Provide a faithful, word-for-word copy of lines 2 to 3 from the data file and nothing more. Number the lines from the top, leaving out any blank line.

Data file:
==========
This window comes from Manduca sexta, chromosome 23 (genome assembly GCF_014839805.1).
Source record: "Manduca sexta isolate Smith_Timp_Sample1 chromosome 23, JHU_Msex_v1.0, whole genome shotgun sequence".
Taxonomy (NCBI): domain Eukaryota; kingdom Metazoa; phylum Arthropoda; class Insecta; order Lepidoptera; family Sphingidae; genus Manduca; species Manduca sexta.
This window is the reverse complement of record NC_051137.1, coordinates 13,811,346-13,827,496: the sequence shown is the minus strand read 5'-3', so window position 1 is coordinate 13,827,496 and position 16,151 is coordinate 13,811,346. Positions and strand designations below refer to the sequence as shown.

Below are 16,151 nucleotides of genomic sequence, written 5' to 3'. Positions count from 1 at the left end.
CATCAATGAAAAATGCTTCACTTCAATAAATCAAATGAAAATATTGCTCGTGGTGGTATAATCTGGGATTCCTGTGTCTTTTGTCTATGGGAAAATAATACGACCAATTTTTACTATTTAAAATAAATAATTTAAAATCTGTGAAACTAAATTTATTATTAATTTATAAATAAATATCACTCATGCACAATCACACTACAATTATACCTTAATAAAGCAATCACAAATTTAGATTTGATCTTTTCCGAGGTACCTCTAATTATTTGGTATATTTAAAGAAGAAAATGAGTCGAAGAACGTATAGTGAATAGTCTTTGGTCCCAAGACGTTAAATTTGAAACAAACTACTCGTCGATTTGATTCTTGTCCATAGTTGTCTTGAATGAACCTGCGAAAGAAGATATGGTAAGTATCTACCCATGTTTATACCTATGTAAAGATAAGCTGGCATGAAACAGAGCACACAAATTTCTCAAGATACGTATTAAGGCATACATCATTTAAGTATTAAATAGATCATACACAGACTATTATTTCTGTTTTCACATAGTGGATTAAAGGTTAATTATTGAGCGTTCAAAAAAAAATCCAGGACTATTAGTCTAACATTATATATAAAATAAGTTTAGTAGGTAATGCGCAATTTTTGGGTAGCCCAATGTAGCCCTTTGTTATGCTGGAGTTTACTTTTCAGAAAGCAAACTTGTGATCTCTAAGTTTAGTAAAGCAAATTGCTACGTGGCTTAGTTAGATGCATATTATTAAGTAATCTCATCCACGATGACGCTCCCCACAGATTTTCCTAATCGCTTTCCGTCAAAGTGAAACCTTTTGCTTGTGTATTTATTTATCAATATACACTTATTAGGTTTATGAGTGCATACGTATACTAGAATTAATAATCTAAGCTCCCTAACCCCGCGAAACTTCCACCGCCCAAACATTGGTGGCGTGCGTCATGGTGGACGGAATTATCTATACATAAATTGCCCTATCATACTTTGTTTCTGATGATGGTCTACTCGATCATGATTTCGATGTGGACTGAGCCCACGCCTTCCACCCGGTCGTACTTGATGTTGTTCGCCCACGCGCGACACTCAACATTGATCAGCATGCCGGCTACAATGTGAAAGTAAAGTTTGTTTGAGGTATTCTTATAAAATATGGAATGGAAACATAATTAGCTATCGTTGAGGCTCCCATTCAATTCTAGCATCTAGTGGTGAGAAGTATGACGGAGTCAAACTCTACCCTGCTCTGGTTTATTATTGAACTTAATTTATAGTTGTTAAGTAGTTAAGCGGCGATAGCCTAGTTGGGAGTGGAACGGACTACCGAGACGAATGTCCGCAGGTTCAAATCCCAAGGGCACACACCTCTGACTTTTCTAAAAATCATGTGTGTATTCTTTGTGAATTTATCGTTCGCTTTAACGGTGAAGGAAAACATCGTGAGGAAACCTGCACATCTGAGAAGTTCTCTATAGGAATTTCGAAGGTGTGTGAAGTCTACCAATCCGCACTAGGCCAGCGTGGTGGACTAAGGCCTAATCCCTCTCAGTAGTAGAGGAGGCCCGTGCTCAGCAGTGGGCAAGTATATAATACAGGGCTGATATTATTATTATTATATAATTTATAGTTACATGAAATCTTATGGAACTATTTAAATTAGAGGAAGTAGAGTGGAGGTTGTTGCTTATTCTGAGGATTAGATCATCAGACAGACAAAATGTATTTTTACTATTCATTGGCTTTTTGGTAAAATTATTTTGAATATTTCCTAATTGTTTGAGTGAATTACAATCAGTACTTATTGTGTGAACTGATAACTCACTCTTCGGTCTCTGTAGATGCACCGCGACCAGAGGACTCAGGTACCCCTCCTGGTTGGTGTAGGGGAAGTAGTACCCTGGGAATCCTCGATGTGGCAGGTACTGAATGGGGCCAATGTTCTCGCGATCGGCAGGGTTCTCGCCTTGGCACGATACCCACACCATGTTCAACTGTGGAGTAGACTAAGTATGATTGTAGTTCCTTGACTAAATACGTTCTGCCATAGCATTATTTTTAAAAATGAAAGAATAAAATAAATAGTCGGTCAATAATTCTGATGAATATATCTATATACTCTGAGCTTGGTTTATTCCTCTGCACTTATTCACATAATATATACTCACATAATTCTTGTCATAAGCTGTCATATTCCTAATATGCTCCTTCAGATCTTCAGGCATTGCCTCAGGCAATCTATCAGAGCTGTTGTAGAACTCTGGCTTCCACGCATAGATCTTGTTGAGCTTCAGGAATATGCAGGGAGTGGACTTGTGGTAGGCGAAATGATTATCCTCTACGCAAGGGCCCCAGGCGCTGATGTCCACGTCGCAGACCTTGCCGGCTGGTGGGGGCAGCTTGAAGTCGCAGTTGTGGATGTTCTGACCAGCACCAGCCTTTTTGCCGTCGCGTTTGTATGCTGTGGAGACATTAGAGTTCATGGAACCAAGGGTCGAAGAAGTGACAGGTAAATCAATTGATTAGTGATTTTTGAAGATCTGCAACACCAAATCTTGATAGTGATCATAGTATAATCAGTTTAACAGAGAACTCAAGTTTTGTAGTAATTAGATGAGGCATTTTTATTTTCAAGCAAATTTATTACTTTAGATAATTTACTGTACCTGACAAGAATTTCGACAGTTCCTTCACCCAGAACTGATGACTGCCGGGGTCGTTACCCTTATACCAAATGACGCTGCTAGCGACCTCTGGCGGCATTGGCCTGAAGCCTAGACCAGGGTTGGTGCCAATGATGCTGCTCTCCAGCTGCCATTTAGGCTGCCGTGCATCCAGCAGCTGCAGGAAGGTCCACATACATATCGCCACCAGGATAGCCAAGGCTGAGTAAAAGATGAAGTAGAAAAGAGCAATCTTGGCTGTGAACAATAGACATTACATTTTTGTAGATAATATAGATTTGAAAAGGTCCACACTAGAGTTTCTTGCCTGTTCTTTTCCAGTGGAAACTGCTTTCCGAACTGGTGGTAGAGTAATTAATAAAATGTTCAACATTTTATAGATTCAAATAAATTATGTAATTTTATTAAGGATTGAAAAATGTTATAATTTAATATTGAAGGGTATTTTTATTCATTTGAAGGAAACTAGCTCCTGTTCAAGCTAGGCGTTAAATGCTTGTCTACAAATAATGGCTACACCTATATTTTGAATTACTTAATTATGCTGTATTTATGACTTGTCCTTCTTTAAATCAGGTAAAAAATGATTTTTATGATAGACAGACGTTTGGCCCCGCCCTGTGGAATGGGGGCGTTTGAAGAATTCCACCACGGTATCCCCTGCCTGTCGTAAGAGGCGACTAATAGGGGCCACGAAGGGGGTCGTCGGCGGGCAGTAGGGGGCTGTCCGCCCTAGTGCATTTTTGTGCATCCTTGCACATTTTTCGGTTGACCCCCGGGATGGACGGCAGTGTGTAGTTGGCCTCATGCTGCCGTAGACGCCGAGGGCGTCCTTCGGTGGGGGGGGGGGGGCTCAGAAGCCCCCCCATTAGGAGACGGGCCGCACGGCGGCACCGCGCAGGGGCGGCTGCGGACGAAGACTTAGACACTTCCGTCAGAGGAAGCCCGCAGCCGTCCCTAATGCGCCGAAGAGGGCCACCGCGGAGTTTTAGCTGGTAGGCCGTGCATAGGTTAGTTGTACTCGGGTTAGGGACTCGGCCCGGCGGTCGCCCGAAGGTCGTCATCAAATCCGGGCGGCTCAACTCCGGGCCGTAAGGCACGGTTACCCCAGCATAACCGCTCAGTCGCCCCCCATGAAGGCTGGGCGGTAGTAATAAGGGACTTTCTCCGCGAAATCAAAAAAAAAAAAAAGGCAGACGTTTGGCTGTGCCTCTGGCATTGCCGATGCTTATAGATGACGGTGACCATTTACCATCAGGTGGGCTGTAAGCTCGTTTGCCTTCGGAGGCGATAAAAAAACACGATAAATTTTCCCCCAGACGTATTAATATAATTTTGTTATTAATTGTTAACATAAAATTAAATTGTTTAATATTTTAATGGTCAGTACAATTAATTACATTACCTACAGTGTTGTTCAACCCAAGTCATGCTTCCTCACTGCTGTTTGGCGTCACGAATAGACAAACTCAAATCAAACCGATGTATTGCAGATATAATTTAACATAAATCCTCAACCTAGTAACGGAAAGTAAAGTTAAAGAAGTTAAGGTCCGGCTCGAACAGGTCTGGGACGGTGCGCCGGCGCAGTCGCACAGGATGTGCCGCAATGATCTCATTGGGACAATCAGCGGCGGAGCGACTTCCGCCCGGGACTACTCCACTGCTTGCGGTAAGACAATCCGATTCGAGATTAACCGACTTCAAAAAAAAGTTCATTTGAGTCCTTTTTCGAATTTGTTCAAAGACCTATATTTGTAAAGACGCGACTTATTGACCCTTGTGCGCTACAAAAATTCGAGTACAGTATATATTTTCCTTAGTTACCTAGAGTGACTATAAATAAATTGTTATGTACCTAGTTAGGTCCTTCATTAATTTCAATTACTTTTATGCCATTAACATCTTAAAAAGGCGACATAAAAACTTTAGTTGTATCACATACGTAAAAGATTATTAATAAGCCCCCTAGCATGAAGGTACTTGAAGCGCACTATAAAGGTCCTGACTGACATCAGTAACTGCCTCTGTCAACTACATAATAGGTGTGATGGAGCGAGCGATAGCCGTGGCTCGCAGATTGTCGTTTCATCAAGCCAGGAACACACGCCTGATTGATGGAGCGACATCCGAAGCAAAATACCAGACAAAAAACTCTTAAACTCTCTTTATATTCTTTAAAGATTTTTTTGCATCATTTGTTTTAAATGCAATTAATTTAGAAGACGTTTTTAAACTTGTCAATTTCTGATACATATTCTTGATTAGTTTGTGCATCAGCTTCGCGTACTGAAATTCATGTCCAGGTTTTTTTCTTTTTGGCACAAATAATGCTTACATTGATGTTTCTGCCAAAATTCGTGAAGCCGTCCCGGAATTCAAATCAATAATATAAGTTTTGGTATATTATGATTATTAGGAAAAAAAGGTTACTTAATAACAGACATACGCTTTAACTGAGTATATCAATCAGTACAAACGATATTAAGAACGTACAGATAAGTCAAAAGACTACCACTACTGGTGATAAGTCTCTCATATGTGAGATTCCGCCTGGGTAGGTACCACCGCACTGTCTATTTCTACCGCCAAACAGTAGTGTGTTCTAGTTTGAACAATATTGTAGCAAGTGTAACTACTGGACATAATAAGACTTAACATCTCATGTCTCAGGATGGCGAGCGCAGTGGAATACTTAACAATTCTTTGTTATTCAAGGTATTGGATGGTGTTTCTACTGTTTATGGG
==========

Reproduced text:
Source record: "Manduca sexta isolate Smith_Timp_Sample1 chromosome 23, JHU_Msex_v1.0, whole genome shotgun sequence".
Taxonomy (NCBI): domain Eukaryota; kingdom Metazoa; phylum Arthropoda; class Insecta; order Lepidoptera; family Sphingidae; genus Manduca; species Manduca sexta.